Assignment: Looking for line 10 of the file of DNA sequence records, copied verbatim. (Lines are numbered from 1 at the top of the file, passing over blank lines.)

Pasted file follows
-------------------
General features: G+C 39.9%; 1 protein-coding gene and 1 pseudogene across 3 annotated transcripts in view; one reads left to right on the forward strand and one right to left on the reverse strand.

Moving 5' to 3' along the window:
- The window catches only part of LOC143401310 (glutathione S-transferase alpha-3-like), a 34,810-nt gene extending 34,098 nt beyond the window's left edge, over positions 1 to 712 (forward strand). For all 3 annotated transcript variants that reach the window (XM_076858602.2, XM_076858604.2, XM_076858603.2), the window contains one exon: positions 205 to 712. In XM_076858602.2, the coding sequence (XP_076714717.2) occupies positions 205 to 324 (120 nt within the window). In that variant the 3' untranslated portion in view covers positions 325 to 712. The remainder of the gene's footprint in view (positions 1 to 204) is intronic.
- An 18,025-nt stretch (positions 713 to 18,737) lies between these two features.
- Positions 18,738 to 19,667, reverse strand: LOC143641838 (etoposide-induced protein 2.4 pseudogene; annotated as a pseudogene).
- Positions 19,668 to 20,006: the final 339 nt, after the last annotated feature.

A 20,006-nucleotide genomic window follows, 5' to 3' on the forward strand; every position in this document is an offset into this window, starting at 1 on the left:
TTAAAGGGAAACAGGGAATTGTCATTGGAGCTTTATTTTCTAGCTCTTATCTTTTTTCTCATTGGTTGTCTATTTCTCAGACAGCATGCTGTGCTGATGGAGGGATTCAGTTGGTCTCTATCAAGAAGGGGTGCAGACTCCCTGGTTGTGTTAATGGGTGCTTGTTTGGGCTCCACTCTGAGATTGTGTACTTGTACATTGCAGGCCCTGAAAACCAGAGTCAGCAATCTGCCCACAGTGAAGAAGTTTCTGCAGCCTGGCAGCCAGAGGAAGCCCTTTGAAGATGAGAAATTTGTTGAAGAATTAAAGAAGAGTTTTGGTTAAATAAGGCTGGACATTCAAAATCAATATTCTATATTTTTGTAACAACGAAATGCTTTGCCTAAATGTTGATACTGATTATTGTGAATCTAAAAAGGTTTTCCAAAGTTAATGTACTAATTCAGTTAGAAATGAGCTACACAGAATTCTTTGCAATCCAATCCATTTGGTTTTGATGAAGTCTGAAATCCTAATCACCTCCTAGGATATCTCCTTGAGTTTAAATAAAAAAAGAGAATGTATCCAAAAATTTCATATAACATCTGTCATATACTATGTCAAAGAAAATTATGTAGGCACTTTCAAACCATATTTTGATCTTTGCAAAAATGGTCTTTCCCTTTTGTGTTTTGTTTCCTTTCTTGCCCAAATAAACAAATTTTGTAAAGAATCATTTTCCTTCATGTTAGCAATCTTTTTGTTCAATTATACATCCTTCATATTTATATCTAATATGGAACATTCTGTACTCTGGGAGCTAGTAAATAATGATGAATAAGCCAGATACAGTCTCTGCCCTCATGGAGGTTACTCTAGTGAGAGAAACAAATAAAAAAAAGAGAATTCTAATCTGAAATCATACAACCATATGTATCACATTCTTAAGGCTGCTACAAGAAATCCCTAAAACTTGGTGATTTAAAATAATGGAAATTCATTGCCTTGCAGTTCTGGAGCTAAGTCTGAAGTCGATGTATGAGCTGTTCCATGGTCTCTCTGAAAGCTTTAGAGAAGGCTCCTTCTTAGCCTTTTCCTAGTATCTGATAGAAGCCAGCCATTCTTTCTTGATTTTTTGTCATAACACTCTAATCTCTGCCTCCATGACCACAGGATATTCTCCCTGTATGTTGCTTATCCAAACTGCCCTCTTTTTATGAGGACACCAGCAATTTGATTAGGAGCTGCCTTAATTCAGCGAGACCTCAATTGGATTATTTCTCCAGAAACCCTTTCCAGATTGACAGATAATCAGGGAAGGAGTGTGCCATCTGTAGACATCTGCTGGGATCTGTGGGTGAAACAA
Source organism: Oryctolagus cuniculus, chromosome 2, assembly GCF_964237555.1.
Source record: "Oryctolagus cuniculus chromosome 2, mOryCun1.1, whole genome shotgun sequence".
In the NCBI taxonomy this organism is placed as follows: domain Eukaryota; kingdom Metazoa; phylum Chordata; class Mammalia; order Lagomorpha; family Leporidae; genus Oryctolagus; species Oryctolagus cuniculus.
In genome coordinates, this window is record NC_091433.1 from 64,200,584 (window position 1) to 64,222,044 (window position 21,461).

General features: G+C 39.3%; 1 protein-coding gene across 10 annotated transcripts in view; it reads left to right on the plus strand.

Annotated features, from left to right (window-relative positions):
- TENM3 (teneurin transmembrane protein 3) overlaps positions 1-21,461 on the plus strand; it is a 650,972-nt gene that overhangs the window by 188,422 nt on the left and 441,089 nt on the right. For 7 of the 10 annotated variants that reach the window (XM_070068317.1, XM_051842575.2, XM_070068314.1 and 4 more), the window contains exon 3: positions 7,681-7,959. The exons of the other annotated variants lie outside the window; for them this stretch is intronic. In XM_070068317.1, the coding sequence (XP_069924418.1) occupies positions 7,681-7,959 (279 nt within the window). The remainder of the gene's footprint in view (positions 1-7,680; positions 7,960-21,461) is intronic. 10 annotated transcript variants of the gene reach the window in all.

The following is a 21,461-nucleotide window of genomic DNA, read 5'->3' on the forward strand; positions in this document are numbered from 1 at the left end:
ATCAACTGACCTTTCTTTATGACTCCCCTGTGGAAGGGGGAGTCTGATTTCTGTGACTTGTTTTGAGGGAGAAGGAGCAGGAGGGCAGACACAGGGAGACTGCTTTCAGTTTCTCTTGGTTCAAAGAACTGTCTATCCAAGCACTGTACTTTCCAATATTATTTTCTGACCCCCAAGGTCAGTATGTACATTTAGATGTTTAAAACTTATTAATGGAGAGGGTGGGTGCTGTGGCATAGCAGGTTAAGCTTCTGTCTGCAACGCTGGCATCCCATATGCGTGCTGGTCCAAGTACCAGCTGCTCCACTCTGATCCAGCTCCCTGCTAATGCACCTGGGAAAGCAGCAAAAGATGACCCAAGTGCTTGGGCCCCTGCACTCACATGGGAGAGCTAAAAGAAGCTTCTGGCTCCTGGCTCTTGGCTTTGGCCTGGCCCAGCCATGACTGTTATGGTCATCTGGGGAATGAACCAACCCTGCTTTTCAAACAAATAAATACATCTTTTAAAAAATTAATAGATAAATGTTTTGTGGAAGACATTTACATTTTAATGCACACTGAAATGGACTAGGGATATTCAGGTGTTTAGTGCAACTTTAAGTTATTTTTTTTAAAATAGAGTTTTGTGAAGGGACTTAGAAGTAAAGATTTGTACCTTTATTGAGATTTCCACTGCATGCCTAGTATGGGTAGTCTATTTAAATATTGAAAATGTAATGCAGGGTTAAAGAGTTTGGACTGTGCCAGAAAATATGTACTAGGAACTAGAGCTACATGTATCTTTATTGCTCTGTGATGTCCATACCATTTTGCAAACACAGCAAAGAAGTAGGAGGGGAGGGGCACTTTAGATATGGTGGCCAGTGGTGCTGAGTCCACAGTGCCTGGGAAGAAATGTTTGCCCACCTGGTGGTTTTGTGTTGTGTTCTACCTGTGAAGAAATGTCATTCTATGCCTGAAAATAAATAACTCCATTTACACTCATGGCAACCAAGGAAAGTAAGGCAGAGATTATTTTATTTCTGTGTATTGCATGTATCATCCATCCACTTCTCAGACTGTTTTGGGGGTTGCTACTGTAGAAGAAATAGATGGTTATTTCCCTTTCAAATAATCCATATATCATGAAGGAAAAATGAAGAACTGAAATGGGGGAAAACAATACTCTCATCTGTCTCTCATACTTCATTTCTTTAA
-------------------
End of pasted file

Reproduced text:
Source record: "Oryctolagus cuniculus chromosome 2, mOryCun1.1, whole genome shotgun sequence".